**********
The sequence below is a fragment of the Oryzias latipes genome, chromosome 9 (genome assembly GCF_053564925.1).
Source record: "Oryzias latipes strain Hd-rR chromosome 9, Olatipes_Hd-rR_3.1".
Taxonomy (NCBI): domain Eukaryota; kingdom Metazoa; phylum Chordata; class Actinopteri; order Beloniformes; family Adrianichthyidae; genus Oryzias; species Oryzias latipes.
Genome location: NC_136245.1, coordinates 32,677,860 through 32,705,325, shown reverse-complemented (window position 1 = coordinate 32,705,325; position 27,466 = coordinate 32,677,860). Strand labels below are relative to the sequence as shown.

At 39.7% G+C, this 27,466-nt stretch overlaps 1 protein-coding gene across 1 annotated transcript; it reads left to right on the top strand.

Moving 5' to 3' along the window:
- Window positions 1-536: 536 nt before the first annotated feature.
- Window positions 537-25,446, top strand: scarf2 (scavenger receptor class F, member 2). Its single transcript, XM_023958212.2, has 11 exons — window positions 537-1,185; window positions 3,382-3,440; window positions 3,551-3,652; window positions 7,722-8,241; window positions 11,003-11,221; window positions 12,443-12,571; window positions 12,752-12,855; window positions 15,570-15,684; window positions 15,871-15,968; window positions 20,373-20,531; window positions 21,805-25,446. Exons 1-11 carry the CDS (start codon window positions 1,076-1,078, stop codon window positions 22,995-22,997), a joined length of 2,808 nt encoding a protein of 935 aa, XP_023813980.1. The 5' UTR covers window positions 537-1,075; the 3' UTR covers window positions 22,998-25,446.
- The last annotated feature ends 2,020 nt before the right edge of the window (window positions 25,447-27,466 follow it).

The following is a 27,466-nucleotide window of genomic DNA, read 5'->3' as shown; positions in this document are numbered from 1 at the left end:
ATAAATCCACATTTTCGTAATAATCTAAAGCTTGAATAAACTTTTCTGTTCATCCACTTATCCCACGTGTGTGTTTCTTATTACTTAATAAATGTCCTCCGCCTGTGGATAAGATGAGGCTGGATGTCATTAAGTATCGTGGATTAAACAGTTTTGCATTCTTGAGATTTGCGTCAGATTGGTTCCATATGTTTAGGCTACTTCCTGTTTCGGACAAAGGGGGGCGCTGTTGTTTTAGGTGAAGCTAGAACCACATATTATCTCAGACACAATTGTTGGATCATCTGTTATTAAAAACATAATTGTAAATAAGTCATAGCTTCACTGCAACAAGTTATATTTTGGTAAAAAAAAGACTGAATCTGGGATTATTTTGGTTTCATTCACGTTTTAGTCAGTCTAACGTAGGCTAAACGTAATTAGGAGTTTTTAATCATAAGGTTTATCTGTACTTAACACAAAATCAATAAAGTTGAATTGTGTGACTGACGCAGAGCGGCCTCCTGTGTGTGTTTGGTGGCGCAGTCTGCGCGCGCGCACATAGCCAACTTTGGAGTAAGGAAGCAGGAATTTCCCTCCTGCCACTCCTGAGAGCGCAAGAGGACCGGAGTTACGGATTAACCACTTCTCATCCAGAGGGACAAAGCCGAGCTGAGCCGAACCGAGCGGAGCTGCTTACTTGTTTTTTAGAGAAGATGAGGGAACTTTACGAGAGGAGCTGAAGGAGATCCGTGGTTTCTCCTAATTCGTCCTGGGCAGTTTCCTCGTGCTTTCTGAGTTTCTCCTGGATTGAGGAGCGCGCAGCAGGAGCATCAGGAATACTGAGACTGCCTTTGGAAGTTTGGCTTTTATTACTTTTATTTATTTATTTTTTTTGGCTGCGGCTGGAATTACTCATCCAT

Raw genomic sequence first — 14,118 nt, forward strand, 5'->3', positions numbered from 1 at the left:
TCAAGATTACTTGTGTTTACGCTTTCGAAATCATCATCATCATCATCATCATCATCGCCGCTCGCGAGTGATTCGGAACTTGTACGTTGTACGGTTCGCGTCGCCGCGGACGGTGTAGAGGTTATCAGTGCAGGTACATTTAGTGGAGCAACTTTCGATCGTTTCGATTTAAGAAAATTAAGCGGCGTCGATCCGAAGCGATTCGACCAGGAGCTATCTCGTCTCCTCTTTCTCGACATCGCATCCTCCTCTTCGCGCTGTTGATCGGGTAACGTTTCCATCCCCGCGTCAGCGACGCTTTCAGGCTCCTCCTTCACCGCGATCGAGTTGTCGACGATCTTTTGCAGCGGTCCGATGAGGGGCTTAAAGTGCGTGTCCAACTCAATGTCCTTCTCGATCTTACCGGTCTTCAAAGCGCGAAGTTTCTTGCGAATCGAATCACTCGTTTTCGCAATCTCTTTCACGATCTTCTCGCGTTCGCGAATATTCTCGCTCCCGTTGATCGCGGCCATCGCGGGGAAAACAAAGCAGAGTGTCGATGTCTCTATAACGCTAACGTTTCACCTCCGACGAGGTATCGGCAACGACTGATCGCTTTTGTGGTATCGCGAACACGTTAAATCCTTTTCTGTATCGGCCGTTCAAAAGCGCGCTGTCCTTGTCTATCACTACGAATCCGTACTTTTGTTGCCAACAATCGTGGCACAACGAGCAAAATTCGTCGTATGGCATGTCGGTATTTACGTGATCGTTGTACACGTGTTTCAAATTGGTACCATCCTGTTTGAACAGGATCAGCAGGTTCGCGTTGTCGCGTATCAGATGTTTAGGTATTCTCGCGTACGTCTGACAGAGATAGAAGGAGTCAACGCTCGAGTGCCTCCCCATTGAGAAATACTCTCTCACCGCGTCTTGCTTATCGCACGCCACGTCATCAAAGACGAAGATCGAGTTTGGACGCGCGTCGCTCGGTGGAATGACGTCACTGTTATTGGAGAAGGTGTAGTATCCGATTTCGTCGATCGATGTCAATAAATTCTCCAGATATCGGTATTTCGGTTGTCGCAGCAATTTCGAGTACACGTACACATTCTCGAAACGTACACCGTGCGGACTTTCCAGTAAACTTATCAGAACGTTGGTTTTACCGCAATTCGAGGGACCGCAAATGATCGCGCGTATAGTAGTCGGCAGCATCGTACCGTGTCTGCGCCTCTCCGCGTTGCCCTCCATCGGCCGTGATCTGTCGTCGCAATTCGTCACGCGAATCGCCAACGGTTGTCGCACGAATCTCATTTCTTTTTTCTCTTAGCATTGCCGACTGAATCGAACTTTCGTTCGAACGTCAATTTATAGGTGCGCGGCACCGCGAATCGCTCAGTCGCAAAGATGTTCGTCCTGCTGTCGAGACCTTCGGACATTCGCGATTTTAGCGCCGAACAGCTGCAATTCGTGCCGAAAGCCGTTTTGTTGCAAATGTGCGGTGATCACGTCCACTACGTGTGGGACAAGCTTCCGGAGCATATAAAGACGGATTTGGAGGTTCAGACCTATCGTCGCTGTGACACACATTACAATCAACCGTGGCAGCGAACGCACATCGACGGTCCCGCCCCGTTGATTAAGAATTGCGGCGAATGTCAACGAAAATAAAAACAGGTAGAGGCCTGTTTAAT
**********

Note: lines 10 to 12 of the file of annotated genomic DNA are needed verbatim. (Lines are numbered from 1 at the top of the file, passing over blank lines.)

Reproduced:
The following is a 27,466-nucleotide window of genomic DNA, read 5'->3' as shown; positions in this document are numbered from 1 at the left end:
ATAAATCCACATTTTCGTAATAATCTAAAGCTTGAATAAACTTTTCTGTTCATCCACTTATCCCACGTGTGTGTTTCTTATTACTTAATAAATGTCCTCCGCCTGTGGATAAGATGAGGCTGGATGTCATTAAGTATCGTGGATTAAACAGTTTTGCATTCTTGAGATTTGCGTCAGATTGGTTCCATATGTTTAGGCTACTTCCTGTTTCGGACAAAGGGGGGCGCTGTTGTTTTAGGTGAAGCTAGAACCACATATTATCTCAGACACAATTGTTGGATCATCTGTTATTAAAAACATAATTGTAAATAAGTCATAGCTTCACTGCAACAAGTTATATTTTGGTAAAAAAAAGACTGAATCTGGGATTATTTTGGTTTCATTCACGTTTTAGTCAGTCTAACGTAGGCTAAACGTAATTAGGAGTTTTTAATCATAAGGTTTATCTGTACTTAACACAAAATCAATAAAGTTGAATTGTGTGACTGACGCAGAGCGGCCTCCTGTGTGTGTTTGGTGGCGCAGTCTGCGCGCGCGCACATAGCCAACTTTGGAGTAAGGAAGCAGGAATTTCCCTCCTGCCACTCCTGAGAGCGCAAGAGGACCGGAGTTACGGATTAACCACTTCTCATCCAGAGGGACAAAGCCGAGCTGAGCCGAACCGAGCGGAGCTGCTTACTTGTTTTTTAGAGAAGATGAGGGAACTTTACGAGAGGAGCTGAAGGAGATCCGTGGTTTCTCCTAATTCGTCCTGGGCAGTTTCCTCGTGCTTTCTGAGTTTCTCCTGGATTGAGGAGCGCGCAGCAGGAGCATCAGGAATACTGAGACTGCCTTTGGAAGTTTGGCTTTTATTACTTTTATTTATTTATTTTTTTTGGCTGCGGCTGGAATTACTCATCCAT

Raw genomic sequence first — 14,118 nt, forward strand, 5'->3', positions numbered from 1 at the left: